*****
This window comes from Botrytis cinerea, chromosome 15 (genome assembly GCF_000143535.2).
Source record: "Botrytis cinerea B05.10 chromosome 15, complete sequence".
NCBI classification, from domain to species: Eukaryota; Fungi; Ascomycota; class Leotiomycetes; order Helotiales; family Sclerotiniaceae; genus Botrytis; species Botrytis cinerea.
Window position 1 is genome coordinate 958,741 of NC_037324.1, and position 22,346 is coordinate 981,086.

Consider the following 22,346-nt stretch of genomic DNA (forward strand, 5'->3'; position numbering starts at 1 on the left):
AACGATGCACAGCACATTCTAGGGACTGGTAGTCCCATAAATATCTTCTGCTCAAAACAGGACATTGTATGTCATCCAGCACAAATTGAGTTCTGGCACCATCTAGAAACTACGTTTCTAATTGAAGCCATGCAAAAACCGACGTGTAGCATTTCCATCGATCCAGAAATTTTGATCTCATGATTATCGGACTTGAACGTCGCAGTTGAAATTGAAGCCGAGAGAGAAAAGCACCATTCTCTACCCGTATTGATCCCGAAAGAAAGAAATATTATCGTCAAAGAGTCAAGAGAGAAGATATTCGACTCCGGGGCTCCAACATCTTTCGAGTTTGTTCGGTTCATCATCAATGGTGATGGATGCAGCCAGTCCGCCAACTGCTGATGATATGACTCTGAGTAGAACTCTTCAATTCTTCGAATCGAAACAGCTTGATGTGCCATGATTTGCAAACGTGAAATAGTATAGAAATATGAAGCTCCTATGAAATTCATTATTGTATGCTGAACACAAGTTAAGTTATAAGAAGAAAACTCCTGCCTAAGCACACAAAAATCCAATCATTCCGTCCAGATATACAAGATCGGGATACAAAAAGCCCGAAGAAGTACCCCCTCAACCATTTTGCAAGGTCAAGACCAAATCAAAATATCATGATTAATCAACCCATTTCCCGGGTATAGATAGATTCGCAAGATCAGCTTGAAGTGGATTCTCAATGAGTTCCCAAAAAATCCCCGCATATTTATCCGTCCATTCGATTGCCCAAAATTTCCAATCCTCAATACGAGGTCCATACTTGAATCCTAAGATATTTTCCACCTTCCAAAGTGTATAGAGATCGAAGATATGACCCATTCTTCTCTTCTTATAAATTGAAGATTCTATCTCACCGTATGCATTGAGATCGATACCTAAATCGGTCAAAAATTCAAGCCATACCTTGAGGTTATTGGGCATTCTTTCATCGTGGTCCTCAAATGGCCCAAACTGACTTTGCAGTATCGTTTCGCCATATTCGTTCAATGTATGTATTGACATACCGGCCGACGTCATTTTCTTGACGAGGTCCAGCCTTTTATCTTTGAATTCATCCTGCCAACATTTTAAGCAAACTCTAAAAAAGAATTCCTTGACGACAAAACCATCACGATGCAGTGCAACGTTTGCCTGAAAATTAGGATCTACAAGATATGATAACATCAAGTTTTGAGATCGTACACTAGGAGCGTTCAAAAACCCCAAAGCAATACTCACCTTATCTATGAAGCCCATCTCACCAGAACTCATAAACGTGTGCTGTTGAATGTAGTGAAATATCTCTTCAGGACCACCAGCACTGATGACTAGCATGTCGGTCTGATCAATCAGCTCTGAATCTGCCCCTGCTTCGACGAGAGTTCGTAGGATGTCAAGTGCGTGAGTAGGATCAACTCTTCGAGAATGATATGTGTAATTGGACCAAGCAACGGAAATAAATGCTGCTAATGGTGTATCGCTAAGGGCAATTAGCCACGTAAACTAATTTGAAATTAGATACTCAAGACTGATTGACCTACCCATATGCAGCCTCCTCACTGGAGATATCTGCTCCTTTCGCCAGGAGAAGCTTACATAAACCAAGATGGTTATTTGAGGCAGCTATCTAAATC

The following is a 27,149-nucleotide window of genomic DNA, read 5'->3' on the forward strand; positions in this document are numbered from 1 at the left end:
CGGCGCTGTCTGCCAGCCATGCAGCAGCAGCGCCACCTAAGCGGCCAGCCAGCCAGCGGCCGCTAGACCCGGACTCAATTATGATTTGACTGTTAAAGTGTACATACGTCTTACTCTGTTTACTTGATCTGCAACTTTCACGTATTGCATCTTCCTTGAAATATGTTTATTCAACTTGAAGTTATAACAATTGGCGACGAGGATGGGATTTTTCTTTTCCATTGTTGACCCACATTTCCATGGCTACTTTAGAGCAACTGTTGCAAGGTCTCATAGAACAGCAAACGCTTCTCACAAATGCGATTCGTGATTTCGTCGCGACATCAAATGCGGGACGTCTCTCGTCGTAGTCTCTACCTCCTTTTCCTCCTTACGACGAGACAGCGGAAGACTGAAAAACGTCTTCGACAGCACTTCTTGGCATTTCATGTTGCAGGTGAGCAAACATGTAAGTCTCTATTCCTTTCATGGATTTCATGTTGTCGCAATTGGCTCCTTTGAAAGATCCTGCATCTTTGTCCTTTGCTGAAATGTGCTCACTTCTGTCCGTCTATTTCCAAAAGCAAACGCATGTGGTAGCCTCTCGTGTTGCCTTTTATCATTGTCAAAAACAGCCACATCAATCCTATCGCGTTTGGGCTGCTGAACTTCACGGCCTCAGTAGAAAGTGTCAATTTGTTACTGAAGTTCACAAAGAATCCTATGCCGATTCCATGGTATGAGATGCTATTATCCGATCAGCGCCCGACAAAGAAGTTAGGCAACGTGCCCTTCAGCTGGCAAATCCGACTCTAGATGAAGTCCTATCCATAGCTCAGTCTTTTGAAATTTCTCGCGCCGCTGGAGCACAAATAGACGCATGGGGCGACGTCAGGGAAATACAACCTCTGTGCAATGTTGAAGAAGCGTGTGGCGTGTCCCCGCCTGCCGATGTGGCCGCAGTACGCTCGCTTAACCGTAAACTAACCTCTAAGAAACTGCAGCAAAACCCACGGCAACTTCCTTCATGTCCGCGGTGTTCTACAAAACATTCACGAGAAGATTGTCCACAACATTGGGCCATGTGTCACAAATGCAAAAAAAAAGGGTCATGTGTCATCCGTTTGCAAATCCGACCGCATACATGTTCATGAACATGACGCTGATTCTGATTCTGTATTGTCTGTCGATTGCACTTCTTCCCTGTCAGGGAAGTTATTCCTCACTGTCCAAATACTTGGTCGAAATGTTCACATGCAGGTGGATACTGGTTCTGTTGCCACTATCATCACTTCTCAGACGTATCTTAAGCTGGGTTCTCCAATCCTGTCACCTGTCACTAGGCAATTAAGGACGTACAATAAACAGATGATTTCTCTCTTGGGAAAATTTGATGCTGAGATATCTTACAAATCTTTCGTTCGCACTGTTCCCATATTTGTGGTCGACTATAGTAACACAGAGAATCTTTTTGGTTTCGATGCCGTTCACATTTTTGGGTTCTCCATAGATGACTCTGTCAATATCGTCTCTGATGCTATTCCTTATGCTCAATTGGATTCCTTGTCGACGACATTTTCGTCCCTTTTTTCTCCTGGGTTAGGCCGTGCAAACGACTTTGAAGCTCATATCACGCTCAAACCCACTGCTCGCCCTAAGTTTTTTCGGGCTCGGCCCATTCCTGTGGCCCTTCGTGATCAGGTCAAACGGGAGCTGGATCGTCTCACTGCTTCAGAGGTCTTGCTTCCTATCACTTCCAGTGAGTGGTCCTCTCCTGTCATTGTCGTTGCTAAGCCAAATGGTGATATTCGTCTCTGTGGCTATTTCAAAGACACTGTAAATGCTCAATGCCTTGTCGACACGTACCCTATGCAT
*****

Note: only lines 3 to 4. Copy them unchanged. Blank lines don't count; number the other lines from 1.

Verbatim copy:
NCBI classification, from domain to species: Eukaryota; Fungi; Ascomycota; class Leotiomycetes; order Helotiales; family Sclerotiniaceae; genus Botrytis; species Botrytis cinerea.
Window position 1 is genome coordinate 958,741 of NC_037324.1, and position 22,346 is coordinate 981,086.